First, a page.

Family #3

The clinical characteristics and pedigree of a non-consanguinous British Caucasian family are presented in Figure 1C and Table S1. The mother, her son and daughter all suffer with oral candidiasis and hypothyroidism. The children unusually also suffer with mouth ulcers and herpetic whitlow.

Ethics approval

The study was approved by the Ethics Committee of Radboud University Nijmegen Medical Centre, and the Newcastle and North Tyneside Local Research Ethics Committee. Informed consent was obtained from all family members and healthy controls.

Sequencing of STAT1 and AIRE mutations

To assess for the presence of STAT1 mutations in the patients, conventional PCR and Sanger sequencing were performed. All coding exons of the CC-domain of STAT1, including exon 10, were amplified and analyzed. AIRE mutations were excluded by sequencing the gene as previously described [13].

Cell isolation and stimulation

PBMCs were isolated by density gradient centrifugation of PBS-diluted blood (1[ratio]1) over Ficoll-Paque, as previously described [6]. T cells were positively selected using CD4 microbeads (130-045-101, Miltenyi Biotec, Utrecht, the Netherlands). Cells (5×106/ml) were stimulated in 96-well plates (Greiner, Nuremberg, Germany), with combinations of IFN-γ (1 µg/mL) (Boehringer Ingelheim, Alkmaar, the Netherlands) and LPS (1 ng/ml), IL-1β (10 ng/ml) and IL-23 (10 ng/mL), or IL-12 (1 ng/ml) and IL-18 (10 ng/ml). After 24 or 48 hours (without serum) or 5 days of incubation (in the presence of 10% serum), cytokine concentrations were measured using ELISA: TNF-α, IL-17, IL-22 (R&D Systems); IFN-γ (Pelikine).

Western blotting

For immunoblotting, 10×106 cells were lysed in 100 ml lysis buffer (50 mM Tris, 1 mM EDTA, 150 mM NaCL, 1% ND40, 5 mM NaF, 0.05% Sodium Deoxycholate, PhosSTOP and cOmplete proteinase inhibitor cocktail (Roche, Almere, the Netherlands)). The homogenate was frozen, thawed then centrifuged at 4 °C for 10 min at 14,000 rpm, and the supernatant was taken for Western blotting. Equal amounts of protein were subjected to SDS-PAGE using 10% and 15% polyacrylamide gels at a constant voltage of 100V. After SDS-PAGE, proteins were transferred to nitrocellulose membrane (0.2 mm). The membrane was blocked with 5% (w/v) milk powder in PBS for 1 hour at room temperature followed by incubation overnight at 4°C with a STAT1 or pSTAT1 (Tyr701) antibody (9172 and 9167 respectively, Cell Signaling, Leiden, the Netherlands) in 5% BSA/TBS/T (5% bovine serum albumin/Tris-buffered saline/Tween 20). After overnight incubation the blots were washed three times with TBS/T and incubated with HRP-conjugated goat anti-rabbit antibody at a dilution of 1[ratio]10,000 in 5% (w/v) milk powder in PBS for 1 hour at room temperature. After washing the blots three times with TBS/T, the blots where developed with ECL according to manufacturer's instructions (GE Healthcare, Diegem, Belgium).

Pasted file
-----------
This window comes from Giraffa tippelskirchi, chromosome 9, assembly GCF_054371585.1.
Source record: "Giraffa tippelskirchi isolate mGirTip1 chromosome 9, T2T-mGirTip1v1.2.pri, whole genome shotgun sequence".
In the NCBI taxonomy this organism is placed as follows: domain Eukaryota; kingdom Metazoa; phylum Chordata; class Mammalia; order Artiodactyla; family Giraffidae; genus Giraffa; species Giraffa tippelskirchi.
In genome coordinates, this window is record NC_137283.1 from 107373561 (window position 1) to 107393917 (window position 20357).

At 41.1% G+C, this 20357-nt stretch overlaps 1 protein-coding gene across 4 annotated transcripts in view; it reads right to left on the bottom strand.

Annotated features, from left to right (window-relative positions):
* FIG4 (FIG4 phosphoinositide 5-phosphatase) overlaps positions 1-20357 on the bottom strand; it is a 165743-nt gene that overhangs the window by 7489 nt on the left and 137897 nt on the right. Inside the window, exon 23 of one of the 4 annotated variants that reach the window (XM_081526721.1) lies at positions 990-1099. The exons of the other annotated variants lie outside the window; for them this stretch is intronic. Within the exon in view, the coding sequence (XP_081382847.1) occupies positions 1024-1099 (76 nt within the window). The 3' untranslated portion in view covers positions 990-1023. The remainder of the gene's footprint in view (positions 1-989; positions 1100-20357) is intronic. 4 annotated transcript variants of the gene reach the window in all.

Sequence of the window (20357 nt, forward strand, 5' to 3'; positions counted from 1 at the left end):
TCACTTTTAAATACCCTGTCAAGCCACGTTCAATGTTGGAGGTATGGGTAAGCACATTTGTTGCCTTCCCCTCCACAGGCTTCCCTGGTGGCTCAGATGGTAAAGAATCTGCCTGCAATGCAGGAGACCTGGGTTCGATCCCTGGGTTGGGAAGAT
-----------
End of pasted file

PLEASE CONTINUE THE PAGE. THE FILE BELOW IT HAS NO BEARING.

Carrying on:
STAT1 Immunofluorescence

CD4+ cells were stimulated for 10 minutes with IFN-γ on cover slides. Subsequently, the cells were fixed with 10% PFA, and stained with α-pSTAT1 (Tyr701) or α-STAT1 and goat anti-rabbit Alexa 488 according to manufacturer instructions. The coverslides were mounted using Vectashield containing DAPI.

STAT1 cloning and transfection experiments

The Arg274Trp mutation was introduced into a plasmid containing the human STAT1α gene (pUNO-hSTAT1a, Invivogen, Toulouse, France), using the QuickChangeTM Site-Directed Mutagenesis Kit (200518, Stratagene, Eindhoven, the Netherlands). The following primers were used for the PCR reaction: 5′- GAG-AGT-CTG-CAG-CAA-GTT-TGG-CAG-CAG-CTT-AAA-AAG-3′ (forward) and 5′- CTT-TTT-AAG-CTG-CTG-CCA-AAC-TTG-CTG-CAG-ACT-CTC-3′ (reverse). Human CD4+ cells were transfected using HIPerfect reagent (Qiagen, Venlo, the Netherlands), according to manufacturer instructions.

Quantitative PCR of IL-12R/IL-23R/IFN-γ-responsive genes

One million freshly isolated PBMCs or (transfected) CD4+ cells were stimulated with IFN-γ, IL-β and IL-23 or IL-12 and IL-18. After two hours, total RNA was extracted in 400 µL TRIzol reagent (Invitrogen). Isolated RNA was reverse transcribed into complementary DNA using oligo(dT) primers and MMLV reverse transcriptase. PCR was performed using a 7300 realtime PCR system (Applied Biosystems, Lennik, Belgium). Primer sequences are presented in Supplemental Information. PCR conditions were as follows: two minutes at 50°C and 10 minutes at 95°C, followed by 40 cycles of PCR reaction at 95°C for 15 seconds, and 60°C for one minute. Primer sequences used for RT-PCR assessment were: STAT4: 5′-ACA-ATG-AAA-CCA-TGG-CAA-CGA-3′ (forward) and 5′-TGA-AAT-TTT-CCC-TGA-AGG-ACC-TTC-3′ (reverse); ICAM: 5′-TTG-AAC-CCC-ACA-GTC-ACC-TAT-3′ (forward) and 5′-CCT-CTG-GCT-TCG-TCA-GAA-TC-3′ (reverse); MCP-1: 5′-CCA-GTC-ACC-TGC-TGT-TAT-AAC-3′ (forward) and 5′-TGG-AAT-CCT-GAA-CCC-ACT-TCT-3′ (reverse); PD-L1: 5′-GCT-GAA-CGC-ATT-TAC-TGT-CAC-G-3′ (forward) and 5′-AGT-GCA-GCC-AGG-TCT-AAT-TGT-3′ (reverse). B2M was used as a reference housekeeping gene, for which the primers were: 5′- ATG-AGT-ATG-CCT-GCC-GTG-TG-3′ (forward) and 5′- CCA-AAT-GCG-GCA-TCT-TCA-AAC-3′ (reverse).

Supporting Information

Figure S1

STAT1 expression in transfected CD4+ T-cells. STAT1 mRNA expression in CD4+ T cells untransfected or transfected with wild-type or mutant STAT1 plasmid. Cells were left unstimulated or stimulated with IFN-γ for 1 hour.


Table S1

Clinical characteristics of 8 patients with AD-CMC from 3 families.



Competing Interests: The authors have declared that no competing interests exist.

Funding: This study was partly supported by a Vici Grant of the Netherlands Organization for Scientific Research (to MGN) and the Bubble Appeal UK charity (to DL). The funders had no role in study design, data collection and analysis, decision to publish, or preparation of the manuscript.